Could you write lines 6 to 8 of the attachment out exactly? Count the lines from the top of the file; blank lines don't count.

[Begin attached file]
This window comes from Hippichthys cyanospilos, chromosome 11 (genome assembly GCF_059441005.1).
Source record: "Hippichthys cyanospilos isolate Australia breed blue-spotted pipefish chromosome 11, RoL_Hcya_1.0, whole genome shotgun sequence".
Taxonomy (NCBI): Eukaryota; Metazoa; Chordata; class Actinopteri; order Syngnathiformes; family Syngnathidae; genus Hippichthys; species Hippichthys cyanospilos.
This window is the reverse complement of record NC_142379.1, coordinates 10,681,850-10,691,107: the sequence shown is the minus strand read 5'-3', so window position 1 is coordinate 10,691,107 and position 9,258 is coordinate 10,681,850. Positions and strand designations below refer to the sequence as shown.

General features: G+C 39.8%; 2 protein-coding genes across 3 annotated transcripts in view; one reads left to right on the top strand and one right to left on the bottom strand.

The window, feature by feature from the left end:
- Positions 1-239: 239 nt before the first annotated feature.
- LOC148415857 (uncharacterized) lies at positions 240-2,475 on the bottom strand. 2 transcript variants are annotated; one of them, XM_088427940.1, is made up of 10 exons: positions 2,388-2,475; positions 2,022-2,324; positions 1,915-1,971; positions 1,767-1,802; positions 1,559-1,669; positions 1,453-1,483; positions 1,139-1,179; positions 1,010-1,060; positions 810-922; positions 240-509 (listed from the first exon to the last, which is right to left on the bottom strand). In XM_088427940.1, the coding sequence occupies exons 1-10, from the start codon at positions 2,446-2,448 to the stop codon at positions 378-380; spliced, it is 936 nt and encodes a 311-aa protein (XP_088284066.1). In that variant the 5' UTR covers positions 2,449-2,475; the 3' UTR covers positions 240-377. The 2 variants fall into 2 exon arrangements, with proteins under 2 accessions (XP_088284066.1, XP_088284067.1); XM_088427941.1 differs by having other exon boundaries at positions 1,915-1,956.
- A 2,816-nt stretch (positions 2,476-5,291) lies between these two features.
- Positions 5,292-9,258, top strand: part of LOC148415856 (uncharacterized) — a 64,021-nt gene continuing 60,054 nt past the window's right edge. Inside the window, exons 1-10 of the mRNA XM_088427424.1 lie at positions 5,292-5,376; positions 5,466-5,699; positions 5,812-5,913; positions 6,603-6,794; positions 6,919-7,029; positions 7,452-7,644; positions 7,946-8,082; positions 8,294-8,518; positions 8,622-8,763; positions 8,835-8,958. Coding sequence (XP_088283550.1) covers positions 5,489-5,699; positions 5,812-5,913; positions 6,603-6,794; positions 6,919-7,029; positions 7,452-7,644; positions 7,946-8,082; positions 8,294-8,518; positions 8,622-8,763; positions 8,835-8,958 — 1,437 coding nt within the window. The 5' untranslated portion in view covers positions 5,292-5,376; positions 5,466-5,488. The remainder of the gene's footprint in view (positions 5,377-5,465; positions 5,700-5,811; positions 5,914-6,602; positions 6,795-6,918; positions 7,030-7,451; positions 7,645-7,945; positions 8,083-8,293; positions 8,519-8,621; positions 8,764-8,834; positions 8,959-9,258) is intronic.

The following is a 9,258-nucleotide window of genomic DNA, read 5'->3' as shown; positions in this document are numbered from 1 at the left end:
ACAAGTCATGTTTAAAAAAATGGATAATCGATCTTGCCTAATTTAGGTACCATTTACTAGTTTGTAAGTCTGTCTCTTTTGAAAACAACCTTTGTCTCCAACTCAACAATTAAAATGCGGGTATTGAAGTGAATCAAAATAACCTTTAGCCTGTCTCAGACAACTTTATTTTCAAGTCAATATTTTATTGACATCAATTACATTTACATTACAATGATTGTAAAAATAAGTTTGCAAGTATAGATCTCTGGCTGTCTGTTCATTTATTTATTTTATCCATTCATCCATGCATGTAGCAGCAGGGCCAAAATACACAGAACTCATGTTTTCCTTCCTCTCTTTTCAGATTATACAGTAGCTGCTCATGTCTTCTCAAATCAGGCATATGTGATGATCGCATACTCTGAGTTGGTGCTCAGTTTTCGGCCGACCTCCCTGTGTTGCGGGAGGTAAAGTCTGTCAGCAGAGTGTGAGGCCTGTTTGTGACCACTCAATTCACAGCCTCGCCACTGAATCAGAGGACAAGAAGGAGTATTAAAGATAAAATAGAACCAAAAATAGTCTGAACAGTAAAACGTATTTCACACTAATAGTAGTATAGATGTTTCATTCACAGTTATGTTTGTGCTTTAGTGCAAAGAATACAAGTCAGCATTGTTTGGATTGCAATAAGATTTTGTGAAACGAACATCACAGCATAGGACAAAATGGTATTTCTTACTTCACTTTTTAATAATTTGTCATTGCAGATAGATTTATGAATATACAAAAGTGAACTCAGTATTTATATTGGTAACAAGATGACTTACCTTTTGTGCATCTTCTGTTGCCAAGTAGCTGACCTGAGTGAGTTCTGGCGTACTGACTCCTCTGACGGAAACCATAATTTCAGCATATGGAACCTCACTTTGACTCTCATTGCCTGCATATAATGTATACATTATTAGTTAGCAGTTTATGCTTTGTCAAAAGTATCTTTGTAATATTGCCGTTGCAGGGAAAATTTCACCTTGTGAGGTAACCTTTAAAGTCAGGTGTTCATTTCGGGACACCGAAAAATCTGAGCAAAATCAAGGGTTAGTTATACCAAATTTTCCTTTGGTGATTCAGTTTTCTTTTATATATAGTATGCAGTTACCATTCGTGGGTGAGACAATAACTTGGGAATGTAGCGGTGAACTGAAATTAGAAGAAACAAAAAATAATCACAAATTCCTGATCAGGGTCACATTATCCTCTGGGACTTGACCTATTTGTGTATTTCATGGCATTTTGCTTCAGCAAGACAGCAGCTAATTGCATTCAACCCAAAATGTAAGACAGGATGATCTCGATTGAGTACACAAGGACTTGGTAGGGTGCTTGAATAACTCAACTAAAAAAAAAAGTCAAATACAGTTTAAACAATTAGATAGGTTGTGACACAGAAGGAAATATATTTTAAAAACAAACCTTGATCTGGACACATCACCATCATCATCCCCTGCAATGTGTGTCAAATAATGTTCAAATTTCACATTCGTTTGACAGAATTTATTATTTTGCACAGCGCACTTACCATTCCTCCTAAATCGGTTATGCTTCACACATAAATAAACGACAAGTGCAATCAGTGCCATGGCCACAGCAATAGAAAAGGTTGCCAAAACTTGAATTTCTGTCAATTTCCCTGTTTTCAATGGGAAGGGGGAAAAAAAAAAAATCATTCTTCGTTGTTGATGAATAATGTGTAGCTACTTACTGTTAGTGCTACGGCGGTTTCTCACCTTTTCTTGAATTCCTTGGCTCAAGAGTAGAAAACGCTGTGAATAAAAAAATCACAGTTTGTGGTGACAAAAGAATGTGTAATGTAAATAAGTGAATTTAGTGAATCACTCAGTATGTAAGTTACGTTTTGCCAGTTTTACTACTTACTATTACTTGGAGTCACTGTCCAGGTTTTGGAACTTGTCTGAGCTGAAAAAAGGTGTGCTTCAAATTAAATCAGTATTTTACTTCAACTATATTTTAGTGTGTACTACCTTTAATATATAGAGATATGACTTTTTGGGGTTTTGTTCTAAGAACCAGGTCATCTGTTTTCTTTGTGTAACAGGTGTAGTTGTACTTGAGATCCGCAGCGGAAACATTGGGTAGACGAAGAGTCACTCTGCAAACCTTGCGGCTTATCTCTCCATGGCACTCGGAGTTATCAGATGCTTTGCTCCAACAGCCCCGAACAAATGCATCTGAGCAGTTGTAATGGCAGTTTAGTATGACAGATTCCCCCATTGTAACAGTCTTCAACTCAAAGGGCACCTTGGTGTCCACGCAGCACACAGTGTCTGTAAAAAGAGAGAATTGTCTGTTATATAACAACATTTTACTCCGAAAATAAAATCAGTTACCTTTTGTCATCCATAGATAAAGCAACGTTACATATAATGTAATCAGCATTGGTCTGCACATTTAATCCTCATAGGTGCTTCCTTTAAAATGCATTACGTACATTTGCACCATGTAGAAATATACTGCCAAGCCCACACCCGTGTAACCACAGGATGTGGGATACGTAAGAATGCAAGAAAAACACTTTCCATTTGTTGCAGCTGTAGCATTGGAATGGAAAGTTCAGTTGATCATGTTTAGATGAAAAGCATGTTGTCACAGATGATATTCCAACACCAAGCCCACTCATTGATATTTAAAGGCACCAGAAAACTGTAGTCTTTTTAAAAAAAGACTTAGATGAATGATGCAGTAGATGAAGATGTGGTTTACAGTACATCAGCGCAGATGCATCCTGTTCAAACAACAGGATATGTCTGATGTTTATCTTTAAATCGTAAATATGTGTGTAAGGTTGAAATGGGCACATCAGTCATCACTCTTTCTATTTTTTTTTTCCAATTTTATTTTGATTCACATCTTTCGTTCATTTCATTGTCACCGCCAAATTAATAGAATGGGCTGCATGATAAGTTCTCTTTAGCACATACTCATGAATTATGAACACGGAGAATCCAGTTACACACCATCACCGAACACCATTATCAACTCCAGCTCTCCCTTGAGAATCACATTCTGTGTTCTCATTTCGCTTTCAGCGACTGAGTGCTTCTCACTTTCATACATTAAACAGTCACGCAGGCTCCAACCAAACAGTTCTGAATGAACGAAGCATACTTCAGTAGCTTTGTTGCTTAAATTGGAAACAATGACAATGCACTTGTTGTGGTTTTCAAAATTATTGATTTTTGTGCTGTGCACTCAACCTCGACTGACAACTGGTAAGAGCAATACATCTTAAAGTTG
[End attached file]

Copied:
The window, feature by feature from the left end:
- Positions 1-239: 239 nt before the first annotated feature.
- LOC148415857 (uncharacterized) lies at positions 240-2,475 on the bottom strand. 2 transcript variants are annotated; one of them, XM_088427940.1, is made up of 10 exons: positions 2,388-2,475; positions 2,022-2,324; positions 1,915-1,971; positions 1,767-1,802; positions 1,559-1,669; positions 1,453-1,483; positions 1,139-1,179; positions 1,010-1,060; positions 810-922; positions 240-509 (listed from the first exon to the last, which is right to left on the bottom strand). In XM_088427940.1, the coding sequence occupies exons 1-10, from the start codon at positions 2,446-2,448 to the stop codon at positions 378-380; spliced, it is 936 nt and encodes a 311-aa protein (XP_088284066.1). In that variant the 5' UTR covers positions 2,449-2,475; the 3' UTR covers positions 240-377. The 2 variants fall into 2 exon arrangements, with proteins under 2 accessions (XP_088284066.1, XP_088284067.1); XM_088427941.1 differs by having other exon boundaries at positions 1,915-1,956.